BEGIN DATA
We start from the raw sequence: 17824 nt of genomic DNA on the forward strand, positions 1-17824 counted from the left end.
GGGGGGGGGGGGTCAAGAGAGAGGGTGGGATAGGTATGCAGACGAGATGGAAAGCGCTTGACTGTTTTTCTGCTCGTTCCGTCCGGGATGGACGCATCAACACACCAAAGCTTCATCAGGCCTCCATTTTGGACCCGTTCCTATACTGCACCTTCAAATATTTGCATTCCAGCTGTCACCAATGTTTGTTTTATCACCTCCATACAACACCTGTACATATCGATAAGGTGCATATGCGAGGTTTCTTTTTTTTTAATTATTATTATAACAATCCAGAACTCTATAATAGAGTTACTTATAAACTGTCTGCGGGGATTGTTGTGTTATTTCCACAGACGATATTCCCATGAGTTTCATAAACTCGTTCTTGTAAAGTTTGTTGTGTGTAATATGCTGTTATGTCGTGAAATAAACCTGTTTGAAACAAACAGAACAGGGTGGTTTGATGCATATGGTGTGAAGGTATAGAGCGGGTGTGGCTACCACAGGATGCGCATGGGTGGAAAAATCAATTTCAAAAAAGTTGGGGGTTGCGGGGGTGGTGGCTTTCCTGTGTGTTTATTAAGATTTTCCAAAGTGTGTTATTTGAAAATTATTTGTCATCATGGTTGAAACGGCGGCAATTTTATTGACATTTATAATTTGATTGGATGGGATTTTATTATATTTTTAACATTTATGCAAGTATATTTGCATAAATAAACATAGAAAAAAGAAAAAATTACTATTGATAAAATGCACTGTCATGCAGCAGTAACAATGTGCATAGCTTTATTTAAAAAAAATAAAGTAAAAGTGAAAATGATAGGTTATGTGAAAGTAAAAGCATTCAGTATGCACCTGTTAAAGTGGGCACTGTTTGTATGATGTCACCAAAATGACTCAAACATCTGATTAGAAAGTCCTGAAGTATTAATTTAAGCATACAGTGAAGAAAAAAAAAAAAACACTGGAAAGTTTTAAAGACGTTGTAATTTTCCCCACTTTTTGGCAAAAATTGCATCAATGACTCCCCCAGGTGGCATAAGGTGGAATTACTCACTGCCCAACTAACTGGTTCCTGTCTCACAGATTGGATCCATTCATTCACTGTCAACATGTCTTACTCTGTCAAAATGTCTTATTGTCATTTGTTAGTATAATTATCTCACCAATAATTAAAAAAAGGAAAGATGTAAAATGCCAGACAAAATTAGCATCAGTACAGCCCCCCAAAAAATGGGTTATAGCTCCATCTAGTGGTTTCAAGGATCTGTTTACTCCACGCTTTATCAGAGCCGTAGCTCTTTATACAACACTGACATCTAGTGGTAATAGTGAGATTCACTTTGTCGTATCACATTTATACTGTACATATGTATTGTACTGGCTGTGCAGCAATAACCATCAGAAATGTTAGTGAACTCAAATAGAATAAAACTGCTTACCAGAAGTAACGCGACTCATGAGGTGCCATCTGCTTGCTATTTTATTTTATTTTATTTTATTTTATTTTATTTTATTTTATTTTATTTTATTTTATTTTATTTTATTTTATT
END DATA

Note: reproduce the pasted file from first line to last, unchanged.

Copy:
We start from the raw sequence: 17824 nt of genomic DNA on the forward strand, positions 1-17824 counted from the left end.
GGGGGGGGGGGGTCAAGAGAGAGGGTGGGATAGGTATGCAGACGAGATGGAAAGCGCTTGACTGTTTTTCTGCTCGTTCCGTCCGGGATGGACGCATCAACACACCAAAGCTTCATCAGGCCTCCATTTTGGACCCGTTCCTATACTGCACCTTCAAATATTTGCATTCCAGCTGTCACCAATGTTTGTTTTATCACCTCCATACAACACCTGTACATATCGATAAGGTGCATATGCGAGGTTTCTTTTTTTTTAATTATTATTATAACAATCCAGAACTCTATAATAGAGTTACTTATAAACTGTCTGCGGGGATTGTTGTGTTATTTCCACAGACGATATTCCCATGAGTTTCATAAACTCGTTCTTGTAAAGTTTGTTGTGTGTAATATGCTGTTATGTCGTGAAATAAACCTGTTTGAAACAAACAGAACAGGGTGGTTTGATGCATATGGTGTGAAGGTATAGAGCGGGTGTGGCTACCACAGGATGCGCATGGGTGGAAAAATCAATTTCAAAAAAGTTGGGGGTTGCGGGGGTGGTGGCTTTCCTGTGTGTTTATTAAGATTTTCCAAAGTGTGTTATTTGAAAATTATTTGTCATCATGGTTGAAACGGCGGCAATTTTATTGACATTTATAATTTGATTGGATGGGATTTTATTATATTTTTAACATTTATGCAAGTATATTTGCATAAATAAACATAGAAAAAAGAAAAAATTACTATTGATAAAATGCACTGTCATGCAGCAGTAACAATGTGCATAGCTTTATTTAAAAAAAATAAAGTAAAAGTGAAAATGATAGGTTATGTGAAAGTAAAAGCATTCAGTATGCACCTGTTAAAGTGGGCACTGTTTGTATGATGTCACCAAAATGACTCAAACATCTGATTAGAAAGTCCTGAAGTATTAATTTAAGCATACAGTGAAGAAAAAAAAAAAAACACTGGAAAGTTTTAAAGACGTTGTAATTTTCCCCACTTTTTGGCAAAAATTGCATCAATGACTCCCCCAGGTGGCATAAGGTGGAATTACTCACTGCCCAACTAACTGGTTCCTGTCTCACAGATTGGATCCATTCATTCACTGTCAACATGTCTTACTCTGTCAAAATGTCTTATTGTCATTTGTTAGTATAATTATCTCACCAATAATTAAAAAAAGGAAAGATGTAAAATGCCAGACAAAATTAGCATCAGTACAGCCCCCCAAAAAATGGGTTATAGCTCCATCTAGTGGTTTCAAGGATCTGTTTACTCCACGCTTTATCAGAGCCGTAGCTCTTTATACAACACTGACATCTAGTGGTAATAGTGAGATTCACTTTGTCGTATCACATTTATACTGTACATATGTATTGTACTGGCTGTGCAGCAATAACCATCAGAAATGTTAGTGAACTCAAATAGAATAAAACTGCTTACCAGAAGTAACGCGACTCATGAGGTGCCATCTGCTTGCTATTTTATTTTATTTTATTTTATTTTATTTTATTTTATTTTATTTTATTTTATTTTATTTTATTTTATTTTATT